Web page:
The city of Siena is divided into 17 ‘contrades’ or communities, each having their own flag, symbol, fountain, motto, holy patron and even public holiday! The communities vie with each other in friendly but fierce sports such as horse racing, bow-and-arrow contests and some medieval sports such as flag waving. The ‘contrades’ are all named after an animal, such as: the Caterpillar, Giraffe, Dolphin and Scallop shell to name a few.

street in the Dolphin 'contrade'

Siena has some impressive walls around the city and a few very large churches (apart from countless small ones). The pedestrian area is extensive and all along the narrow cobbled lanes modern shops occupy the old structures in a juxtaposition that seems perfectly natural. If one slowly walks down the little alley ways and keep your eyes peeled for small detail, you will be able to detect an amazing amount of history. We walked for instance in a tiny street with shops and apartments. I started to notice the interesting rectangular key stones above the doors: scratched into them were pictures of who used to work there hundreds of years ago. Instead of sign-boards, the shop owners and merchants advertised their wares and skills by a picture-gram of who they were. I saw a skull with bones which depicts that undertakers once occupied the site; others would be horse shoe smiths, bakers etc. Soon, one forms a different picture of the street as it possibly once was, despite the cell phone, gift shop or hairdresser signs you see today!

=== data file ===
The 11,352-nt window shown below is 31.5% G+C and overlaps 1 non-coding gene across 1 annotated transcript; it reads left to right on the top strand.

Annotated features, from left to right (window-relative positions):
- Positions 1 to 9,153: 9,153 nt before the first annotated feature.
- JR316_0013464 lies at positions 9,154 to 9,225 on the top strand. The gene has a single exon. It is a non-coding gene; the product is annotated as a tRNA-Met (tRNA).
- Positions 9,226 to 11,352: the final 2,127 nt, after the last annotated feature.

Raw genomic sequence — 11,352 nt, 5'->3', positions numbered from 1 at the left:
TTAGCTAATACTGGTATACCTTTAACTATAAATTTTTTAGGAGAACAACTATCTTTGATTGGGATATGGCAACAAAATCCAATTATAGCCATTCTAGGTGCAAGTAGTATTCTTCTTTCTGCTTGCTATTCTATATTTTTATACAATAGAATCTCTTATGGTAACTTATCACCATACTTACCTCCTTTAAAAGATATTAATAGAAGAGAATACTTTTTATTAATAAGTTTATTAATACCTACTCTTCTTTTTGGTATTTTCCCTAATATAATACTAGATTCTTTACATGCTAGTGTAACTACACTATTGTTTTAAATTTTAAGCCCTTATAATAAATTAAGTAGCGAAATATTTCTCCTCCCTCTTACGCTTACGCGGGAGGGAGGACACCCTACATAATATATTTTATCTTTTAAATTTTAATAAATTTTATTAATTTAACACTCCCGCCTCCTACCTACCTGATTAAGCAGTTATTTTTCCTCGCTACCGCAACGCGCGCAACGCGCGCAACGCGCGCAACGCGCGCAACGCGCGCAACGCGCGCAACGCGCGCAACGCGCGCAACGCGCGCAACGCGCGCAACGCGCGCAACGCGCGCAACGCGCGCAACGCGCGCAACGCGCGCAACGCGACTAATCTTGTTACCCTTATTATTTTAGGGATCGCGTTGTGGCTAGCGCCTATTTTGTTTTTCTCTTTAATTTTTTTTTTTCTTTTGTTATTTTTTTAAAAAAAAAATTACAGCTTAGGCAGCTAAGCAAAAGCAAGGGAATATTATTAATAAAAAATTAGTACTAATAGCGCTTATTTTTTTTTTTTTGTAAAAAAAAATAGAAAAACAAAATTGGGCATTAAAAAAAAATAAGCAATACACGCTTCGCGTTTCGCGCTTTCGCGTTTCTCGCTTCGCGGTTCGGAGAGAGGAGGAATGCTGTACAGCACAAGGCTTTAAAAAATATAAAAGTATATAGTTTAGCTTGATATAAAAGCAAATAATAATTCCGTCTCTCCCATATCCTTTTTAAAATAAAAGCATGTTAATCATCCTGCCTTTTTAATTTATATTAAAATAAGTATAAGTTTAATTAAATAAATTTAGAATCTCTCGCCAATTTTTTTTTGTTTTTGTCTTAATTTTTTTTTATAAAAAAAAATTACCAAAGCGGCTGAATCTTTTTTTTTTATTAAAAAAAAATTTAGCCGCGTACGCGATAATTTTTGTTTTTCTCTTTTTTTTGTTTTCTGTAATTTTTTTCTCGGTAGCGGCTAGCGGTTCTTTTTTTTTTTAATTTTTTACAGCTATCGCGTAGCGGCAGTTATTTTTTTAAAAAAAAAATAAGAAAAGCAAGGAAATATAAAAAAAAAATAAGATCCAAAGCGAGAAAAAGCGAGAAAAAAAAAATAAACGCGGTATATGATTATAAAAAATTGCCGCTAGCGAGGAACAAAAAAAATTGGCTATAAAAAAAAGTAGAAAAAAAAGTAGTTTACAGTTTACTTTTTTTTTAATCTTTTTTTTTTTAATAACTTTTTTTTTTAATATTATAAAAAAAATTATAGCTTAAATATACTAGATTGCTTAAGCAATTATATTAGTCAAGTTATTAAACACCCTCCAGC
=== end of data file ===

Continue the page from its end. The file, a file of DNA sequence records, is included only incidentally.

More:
Duomo in Siena

The main square, Piazza del Campo, forms the main centre with the Torre del Mangia (a tower built in 1848 and at 102 metres high was visible from our villa in Montalcino 42 km away) and the Palazzo Pubblico as the prominent buildings on one side. The Duomo or cathedral is a beautiful building, with both Gothic (pointed windows) and Romanesque (semi-circular doorways) architecture. The facade looks like an exquisitely baked layered cake with its dark black-green and white marble in alternating horizontal bands. While the ceiling was painted in bright colours, the floor was laid out in black, white and white-grey marble mosaics depicting biblical stories. The floor panels (about 50 of them) were huge – easily 3 by 3 meters in size. They are so precious that for most of the year they are covered in thick paper and cardboard to protect them from shoes. The cathedral houses a magnificent collection of manuscripts in glass cases: handwritten calligraphy from the 15th century that was utterly amazing in its meticulous execution of colours, pictorial detail and written typography.